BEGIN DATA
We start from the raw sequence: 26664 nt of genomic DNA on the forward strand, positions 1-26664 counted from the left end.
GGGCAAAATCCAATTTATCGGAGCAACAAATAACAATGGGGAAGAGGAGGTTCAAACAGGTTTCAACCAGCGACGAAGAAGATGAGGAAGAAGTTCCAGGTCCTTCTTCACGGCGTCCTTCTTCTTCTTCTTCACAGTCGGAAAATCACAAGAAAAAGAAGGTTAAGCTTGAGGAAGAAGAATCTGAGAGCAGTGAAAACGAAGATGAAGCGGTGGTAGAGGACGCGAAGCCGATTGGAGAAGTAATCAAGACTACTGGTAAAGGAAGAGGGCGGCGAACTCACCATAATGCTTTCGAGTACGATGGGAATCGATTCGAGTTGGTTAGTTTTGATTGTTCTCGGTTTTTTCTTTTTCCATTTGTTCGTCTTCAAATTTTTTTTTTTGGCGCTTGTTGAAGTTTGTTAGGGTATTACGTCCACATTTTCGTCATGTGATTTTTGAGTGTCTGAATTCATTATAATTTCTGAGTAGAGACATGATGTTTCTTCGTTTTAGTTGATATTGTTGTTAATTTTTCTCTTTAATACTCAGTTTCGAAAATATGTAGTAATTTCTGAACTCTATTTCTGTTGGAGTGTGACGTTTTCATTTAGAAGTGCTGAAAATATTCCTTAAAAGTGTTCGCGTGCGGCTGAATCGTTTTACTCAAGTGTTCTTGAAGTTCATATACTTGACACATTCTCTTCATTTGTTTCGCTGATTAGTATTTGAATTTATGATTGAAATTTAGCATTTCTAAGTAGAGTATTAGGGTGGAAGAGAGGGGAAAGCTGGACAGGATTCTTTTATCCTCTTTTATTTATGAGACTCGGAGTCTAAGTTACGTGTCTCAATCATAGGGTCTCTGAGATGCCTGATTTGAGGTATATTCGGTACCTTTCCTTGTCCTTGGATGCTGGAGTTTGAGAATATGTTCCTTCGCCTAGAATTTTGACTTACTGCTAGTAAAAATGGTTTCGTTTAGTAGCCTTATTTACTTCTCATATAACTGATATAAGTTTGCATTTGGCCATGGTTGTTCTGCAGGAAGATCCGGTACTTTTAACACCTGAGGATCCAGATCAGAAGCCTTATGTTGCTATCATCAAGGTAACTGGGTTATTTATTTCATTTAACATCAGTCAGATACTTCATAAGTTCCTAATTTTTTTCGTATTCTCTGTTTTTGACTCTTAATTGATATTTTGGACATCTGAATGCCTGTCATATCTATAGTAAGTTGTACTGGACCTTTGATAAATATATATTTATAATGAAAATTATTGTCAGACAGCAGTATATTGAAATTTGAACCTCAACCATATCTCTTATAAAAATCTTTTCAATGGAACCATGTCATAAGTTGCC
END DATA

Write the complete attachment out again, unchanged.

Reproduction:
We start from the raw sequence: 26664 nt of genomic DNA on the forward strand, positions 1-26664 counted from the left end.
GGGCAAAATCCAATTTATCGGAGCAACAAATAACAATGGGGAAGAGGAGGTTCAAACAGGTTTCAACCAGCGACGAAGAAGATGAGGAAGAAGTTCCAGGTCCTTCTTCACGGCGTCCTTCTTCTTCTTCTTCACAGTCGGAAAATCACAAGAAAAAGAAGGTTAAGCTTGAGGAAGAAGAATCTGAGAGCAGTGAAAACGAAGATGAAGCGGTGGTAGAGGACGCGAAGCCGATTGGAGAAGTAATCAAGACTACTGGTAAAGGAAGAGGGCGGCGAACTCACCATAATGCTTTCGAGTACGATGGGAATCGATTCGAGTTGGTTAGTTTTGATTGTTCTCGGTTTTTTCTTTTTCCATTTGTTCGTCTTCAAATTTTTTTTTTTGGCGCTTGTTGAAGTTTGTTAGGGTATTACGTCCACATTTTCGTCATGTGATTTTTGAGTGTCTGAATTCATTATAATTTCTGAGTAGAGACATGATGTTTCTTCGTTTTAGTTGATATTGTTGTTAATTTTTCTCTTTAATACTCAGTTTCGAAAATATGTAGTAATTTCTGAACTCTATTTCTGTTGGAGTGTGACGTTTTCATTTAGAAGTGCTGAAAATATTCCTTAAAAGTGTTCGCGTGCGGCTGAATCGTTTTACTCAAGTGTTCTTGAAGTTCATATACTTGACACATTCTCTTCATTTGTTTCGCTGATTAGTATTTGAATTTATGATTGAAATTTAGCATTTCTAAGTAGAGTATTAGGGTGGAAGAGAGGGGAAAGCTGGACAGGATTCTTTTATCCTCTTTTATTTATGAGACTCGGAGTCTAAGTTACGTGTCTCAATCATAGGGTCTCTGAGATGCCTGATTTGAGGTATATTCGGTACCTTTCCTTGTCCTTGGATGCTGGAGTTTGAGAATATGTTCCTTCGCCTAGAATTTTGACTTACTGCTAGTAAAAATGGTTTCGTTTAGTAGCCTTATTTACTTCTCATATAACTGATATAAGTTTGCATTTGGCCATGGTTGTTCTGCAGGAAGATCCGGTACTTTTAACACCTGAGGATCCAGATCAGAAGCCTTATGTTGCTATCATCAAGGTAACTGGGTTATTTATTTCATTTAACATCAGTCAGATACTTCATAAGTTCCTAATTTTTTTCGTATTCTCTGTTTTTGACTCTTAATTGATATTTTGGACATCTGAATGCCTGTCATATCTATAGTAAGTTGTACTGGACCTTTGATAAATATATATTTATAATGAAAATTATTGTCAGACAGCAGTATATTGAAATTTGAACCTCAACCATATCTCTTATAAAAATCTTTTCAATGGAACCATGTCATAAGTTGCC